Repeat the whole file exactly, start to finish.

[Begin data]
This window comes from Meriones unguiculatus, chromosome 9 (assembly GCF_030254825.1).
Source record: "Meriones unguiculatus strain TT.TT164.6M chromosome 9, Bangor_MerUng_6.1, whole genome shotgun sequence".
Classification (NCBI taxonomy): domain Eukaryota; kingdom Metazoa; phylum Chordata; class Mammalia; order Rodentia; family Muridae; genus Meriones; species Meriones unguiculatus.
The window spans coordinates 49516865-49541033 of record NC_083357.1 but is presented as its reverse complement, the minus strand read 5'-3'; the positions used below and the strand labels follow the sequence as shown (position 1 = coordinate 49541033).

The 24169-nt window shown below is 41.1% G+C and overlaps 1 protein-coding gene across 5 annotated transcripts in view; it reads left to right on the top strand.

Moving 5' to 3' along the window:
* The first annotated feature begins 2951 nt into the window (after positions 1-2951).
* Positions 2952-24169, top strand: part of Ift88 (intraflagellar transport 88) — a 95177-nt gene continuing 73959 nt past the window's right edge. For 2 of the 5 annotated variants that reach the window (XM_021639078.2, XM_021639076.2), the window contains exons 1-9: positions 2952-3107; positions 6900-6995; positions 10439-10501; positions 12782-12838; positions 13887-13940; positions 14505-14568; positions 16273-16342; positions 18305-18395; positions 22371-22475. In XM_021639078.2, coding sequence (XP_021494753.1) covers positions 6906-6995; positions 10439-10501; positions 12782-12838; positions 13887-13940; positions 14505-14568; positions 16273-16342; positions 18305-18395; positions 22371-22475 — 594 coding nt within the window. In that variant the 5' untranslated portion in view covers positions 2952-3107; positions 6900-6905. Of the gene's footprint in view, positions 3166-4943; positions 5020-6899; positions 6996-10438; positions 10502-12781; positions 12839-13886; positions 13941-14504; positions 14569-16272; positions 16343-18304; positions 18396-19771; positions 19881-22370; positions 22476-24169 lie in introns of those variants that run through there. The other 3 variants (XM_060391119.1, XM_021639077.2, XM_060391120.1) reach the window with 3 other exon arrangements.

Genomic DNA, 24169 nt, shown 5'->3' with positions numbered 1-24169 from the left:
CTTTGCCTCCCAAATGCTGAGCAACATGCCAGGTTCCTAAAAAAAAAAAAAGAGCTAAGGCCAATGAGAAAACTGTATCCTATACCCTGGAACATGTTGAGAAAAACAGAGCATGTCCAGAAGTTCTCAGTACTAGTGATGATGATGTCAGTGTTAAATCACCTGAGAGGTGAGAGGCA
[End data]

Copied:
This window comes from Meriones unguiculatus, chromosome 9 (assembly GCF_030254825.1).
Source record: "Meriones unguiculatus strain TT.TT164.6M chromosome 9, Bangor_MerUng_6.1, whole genome shotgun sequence".
Classification (NCBI taxonomy): domain Eukaryota; kingdom Metazoa; phylum Chordata; class Mammalia; order Rodentia; family Muridae; genus Meriones; species Meriones unguiculatus.
The window spans coordinates 49516865-49541033 of record NC_083357.1 but is presented as its reverse complement, the minus strand read 5'-3'; the positions used below and the strand labels follow the sequence as shown (position 1 = coordinate 49541033).

The 24169-nt window shown below is 41.1% G+C and overlaps 1 protein-coding gene across 5 annotated transcripts in view; it reads left to right on the top strand.

Moving 5' to 3' along the window:
* The first annotated feature begins 2951 nt into the window (after positions 1-2951).
* Positions 2952-24169, top strand: part of Ift88 (intraflagellar transport 88) — a 95177-nt gene continuing 73959 nt past the window's right edge. For 2 of the 5 annotated variants that reach the window (XM_021639078.2, XM_021639076.2), the window contains exons 1-9: positions 2952-3107; positions 6900-6995; positions 10439-10501; positions 12782-12838; positions 13887-13940; positions 14505-14568; positions 16273-16342; positions 18305-18395; positions 22371-22475. In XM_021639078.2, coding sequence (XP_021494753.1) covers positions 6906-6995; positions 10439-10501; positions 12782-12838; positions 13887-13940; positions 14505-14568; positions 16273-16342; positions 18305-18395; positions 22371-22475 — 594 coding nt within the window. In that variant the 5' untranslated portion in view covers positions 2952-3107; positions 6900-6905. Of the gene's footprint in view, positions 3166-4943; positions 5020-6899; positions 6996-10438; positions 10502-12781; positions 12839-13886; positions 13941-14504; positions 14569-16272; positions 16343-18304; positions 18396-19771; positions 19881-22370; positions 22476-24169 lie in introns of those variants that run through there. The other 3 variants (XM_060391119.1, XM_021639077.2, XM_060391120.1) reach the window with 3 other exon arrangements.

Genomic DNA, 24169 nt, shown 5'->3' with positions numbered 1-24169 from the left:
CTTTGCCTCCCAAATGCTGAGCAACATGCCAGGTTCCTAAAAAAAAAAAAAGAGCTAAGGCCAATGAGAAAACTGTATCCTATACCCTGGAACATGTTGAGAAAAACAGAGCATGTCCAGAAGTTCTCAGTACTAGTGATGATGATGTCAGTGTTAAATCACCTGAGAGGTGAGAGGCA